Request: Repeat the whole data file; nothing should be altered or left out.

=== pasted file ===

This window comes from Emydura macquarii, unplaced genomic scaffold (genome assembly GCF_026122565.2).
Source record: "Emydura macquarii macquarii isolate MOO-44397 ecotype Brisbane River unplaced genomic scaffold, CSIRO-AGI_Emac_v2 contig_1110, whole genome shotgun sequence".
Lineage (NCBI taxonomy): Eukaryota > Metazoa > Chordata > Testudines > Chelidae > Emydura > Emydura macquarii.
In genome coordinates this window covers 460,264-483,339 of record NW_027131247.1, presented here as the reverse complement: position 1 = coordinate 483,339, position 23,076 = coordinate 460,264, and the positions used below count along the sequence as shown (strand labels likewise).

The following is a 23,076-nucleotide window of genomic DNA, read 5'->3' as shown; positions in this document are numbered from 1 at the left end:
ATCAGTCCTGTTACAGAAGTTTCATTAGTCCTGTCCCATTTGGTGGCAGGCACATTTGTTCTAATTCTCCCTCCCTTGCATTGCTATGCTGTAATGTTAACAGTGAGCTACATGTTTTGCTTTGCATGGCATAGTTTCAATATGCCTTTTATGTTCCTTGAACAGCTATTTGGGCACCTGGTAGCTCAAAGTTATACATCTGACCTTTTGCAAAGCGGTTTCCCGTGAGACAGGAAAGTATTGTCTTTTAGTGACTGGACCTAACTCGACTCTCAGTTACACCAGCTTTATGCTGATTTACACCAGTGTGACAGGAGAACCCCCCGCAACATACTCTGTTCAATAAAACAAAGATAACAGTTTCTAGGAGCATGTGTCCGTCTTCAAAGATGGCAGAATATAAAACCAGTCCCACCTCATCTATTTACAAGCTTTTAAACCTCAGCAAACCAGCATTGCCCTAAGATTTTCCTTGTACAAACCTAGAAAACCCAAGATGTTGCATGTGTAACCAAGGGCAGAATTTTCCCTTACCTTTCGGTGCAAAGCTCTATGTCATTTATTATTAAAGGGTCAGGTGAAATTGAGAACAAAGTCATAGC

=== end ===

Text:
This window comes from Emydura macquarii, unplaced genomic scaffold (genome assembly GCF_026122565.2).
Source record: "Emydura macquarii macquarii isolate MOO-44397 ecotype Brisbane River unplaced genomic scaffold, CSIRO-AGI_Emac_v2 contig_1110, whole genome shotgun sequence".
Lineage (NCBI taxonomy): Eukaryota > Metazoa > Chordata > Testudines > Chelidae > Emydura > Emydura macquarii.
In genome coordinates this window covers 460,264-483,339 of record NW_027131247.1, presented here as the reverse complement: position 1 = coordinate 483,339, position 23,076 = coordinate 460,264, and the positions used below count along the sequence as shown (strand labels likewise).

The following is a 23,076-nucleotide window of genomic DNA, read 5'->3' as shown; positions in this document are numbered from 1 at the left end:
ATCAGTCCTGTTACAGAAGTTTCATTAGTCCTGTCCCATTTGGTGGCAGGCACATTTGTTCTAATTCTCCCTCCCTTGCATTGCTATGCTGTAATGTTAACAGTGAGCTACATGTTTTGCTTTGCATGGCATAGTTTCAATATGCCTTTTATGTTCCTTGAACAGCTATTTGGGCACCTGGTAGCTCAAAGTTATACATCTGACCTTTTGCAAAGCGGTTTCCCGTGAGACAGGAAAGTATTGTCTTTTAGTGACTGGACCTAACTCGACTCTCAGTTACACCAGCTTTATGCTGATTTACACCAGTGTGACAGGAGAACCCCCCGCAACATACTCTGTTCAATAAAACAAAGATAACAGTTTCTAGGAGCATGTGTCCGTCTTCAAAGATGGCAGAATATAAAACCAGTCCCACCTCATCTATTTACAAGCTTTTAAACCTCAGCAAACCAGCATTGCCCTAAGATTTTCCTTGTACAAACCTAGAAAACCCAAGATGTTGCATGTGTAACCAAGGGCAGAATTTTCCCTTACCTTTCGGTGCAAAGCTCTATGTCATTTATTATTAAAGGGTCAGGTGAAATTGAGAACAAAGTCATAGC